[arin-ppml] Policy Proposal: IPv4 Recovery Fund
bonomi at mail.r-bonomi.com
Sun Nov 23 21:33:56 EST 2008
> From owen at delong.com Sun Nov 23 19:08:03 2008
> Cc: arin-ppml at arin.net
> From: Owen DeLong <owen at delong.com>
> To: Robert Bonomi <bonomi at mail.r-bonomi.com>
> Subject: Re: [arin-ppml] Policy Proposal: IPv4 Recovery Fund
> Date: Sun, 23 Nov 2008 17:07:33 -0800
> > 2) The allocation methodology specified/required by the language at
> > the end of
> > the section named "Distribution of Recovered Space" has a major,
> > if not
> > fatal, flaw. To wit:
> > IF, for example, while nothing of a /21 or larger is available,
> > two ORGs
> > are each approved for a /21 on May 15, two more are approved (for
> > /21s) on June 1, AND an ORG is approved for a /20 on July 1,
> > THEN, when a /19 becomes available on July 15, under the 'best
> > prefix
> > match' rule, the "July 1" ORG would get a /20, and each "May 15"
> > ORG would get a /21, with the two "June 1" ORGs being left out.
> > I believe that the 'desirable' outcome in that situation is that
> > all 4 of
> > the /21 requesters should get space, and that the /20 requester
> > should have
> > to wait for the -next- free block.
> I actually thought about this, and, frankly, I think that the
> desirable outcome
> is that the /20 requester gets in front of the two /21s.
Desirable for whom? <grin>
It's obviously not desirable for the 3rd/4th requesters of the /21s,
who _have_ been waiting longer -- and thus, their 'need' _is_ more
acute than the party requesting the /20.
> The reason being that /21s are, by definition more likely to come up
> often. However, even in a situation where /20s or /19s are more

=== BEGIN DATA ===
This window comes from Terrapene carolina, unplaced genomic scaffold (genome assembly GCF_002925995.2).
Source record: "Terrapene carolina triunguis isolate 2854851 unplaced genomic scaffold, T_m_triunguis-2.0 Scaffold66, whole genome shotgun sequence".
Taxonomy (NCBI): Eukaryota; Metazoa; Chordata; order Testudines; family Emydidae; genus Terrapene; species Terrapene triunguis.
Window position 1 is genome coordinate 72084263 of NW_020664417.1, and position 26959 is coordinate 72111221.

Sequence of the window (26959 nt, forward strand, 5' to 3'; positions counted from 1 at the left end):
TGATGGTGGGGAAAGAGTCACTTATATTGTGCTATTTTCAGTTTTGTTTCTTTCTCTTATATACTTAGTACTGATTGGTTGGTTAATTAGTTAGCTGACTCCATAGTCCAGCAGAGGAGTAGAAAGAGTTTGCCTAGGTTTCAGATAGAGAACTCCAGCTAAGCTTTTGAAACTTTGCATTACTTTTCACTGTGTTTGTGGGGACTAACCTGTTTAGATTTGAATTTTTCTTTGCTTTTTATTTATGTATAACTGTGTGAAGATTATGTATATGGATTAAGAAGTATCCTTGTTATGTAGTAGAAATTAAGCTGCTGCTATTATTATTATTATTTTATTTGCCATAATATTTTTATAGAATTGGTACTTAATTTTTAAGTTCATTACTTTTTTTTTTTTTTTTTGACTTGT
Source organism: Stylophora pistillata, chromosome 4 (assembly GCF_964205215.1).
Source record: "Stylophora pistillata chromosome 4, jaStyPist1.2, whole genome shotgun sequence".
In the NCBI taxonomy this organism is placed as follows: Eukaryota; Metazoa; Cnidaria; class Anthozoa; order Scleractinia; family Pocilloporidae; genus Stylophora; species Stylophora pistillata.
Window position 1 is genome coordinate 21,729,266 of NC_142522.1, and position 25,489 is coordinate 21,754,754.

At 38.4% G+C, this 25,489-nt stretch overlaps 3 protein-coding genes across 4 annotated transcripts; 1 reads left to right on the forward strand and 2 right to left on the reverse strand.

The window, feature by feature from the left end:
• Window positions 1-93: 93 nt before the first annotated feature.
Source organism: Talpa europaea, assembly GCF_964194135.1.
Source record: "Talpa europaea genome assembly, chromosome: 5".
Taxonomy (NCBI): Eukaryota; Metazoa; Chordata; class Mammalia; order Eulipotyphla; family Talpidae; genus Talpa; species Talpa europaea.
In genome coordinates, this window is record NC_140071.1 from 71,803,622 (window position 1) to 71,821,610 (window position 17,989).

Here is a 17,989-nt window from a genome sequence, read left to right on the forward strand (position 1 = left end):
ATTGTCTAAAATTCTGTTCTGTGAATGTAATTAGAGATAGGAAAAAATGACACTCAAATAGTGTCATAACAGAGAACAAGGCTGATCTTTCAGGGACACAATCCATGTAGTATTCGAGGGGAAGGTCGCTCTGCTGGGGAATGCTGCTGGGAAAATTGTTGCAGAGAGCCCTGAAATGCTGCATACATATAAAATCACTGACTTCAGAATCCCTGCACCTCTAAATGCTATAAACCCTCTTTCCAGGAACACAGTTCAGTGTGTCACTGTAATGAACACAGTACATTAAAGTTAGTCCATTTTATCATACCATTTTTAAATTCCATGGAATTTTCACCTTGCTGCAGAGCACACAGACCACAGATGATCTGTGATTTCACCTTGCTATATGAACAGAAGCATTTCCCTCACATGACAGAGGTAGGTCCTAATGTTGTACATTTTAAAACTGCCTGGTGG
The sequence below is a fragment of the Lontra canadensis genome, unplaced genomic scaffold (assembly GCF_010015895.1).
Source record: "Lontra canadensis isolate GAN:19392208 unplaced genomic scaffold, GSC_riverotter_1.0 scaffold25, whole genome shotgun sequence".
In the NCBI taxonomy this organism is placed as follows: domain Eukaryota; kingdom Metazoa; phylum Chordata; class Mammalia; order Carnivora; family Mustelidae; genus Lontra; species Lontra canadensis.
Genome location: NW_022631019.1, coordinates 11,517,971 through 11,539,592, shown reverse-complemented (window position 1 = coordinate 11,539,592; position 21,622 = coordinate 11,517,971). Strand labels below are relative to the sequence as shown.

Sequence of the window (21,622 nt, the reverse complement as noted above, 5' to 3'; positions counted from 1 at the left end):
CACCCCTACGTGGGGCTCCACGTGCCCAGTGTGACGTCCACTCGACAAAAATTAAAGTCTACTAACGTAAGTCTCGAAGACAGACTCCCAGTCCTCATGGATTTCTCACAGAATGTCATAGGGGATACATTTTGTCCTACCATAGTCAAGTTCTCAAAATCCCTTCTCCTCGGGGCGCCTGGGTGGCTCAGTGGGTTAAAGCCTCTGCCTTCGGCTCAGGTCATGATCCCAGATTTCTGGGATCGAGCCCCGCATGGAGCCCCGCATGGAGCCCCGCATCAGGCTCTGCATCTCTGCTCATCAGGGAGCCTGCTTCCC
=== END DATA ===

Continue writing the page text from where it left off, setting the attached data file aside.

> the end result would be that the next /19 or /20 would most likely
> fill the
> two /21s needs. Since block fragmentation tends to be pretty much a
> one-way process, I think minimizing block fragmentation in this way
> is actually a desirable outcome.
This approach favors the large requester over the smaller one. Obviously,
those making larger requests will prefer this. ;)
I will point out that the "tighter" the return market is, the longer
people will have to wait for a block to become available. AND, the longer
they have to wait, the more likely it is that someone needing a 'slightly'
bigger allocation will show up into the queue. If the bigger requests
are always given preference, then the littler guy is going to get a chance
_only_ when something =exactly= his size comes along. If most of what does
come back is 'bigger' than his needs, this could be a _long_ wait. This is
*not* fair to the smaller requester.
I will also note that it is statistically proven that "best fit" match causes
_more_ fragmentation (over time) than "first fit". I don't have cites
to hand, but this was a routine part of late-1970s undergrad CS coursework
having to do with memory allocator schemes. 'Power of 2' block-sizing
greatly reduces, but does not completely eliminate the downside of best-
fit. I will concede that there are assumptions in that analysis concerning
repeated return, consolidation, and re-allocation -- assumptions that may
not be applicable to IP address-block allocations.
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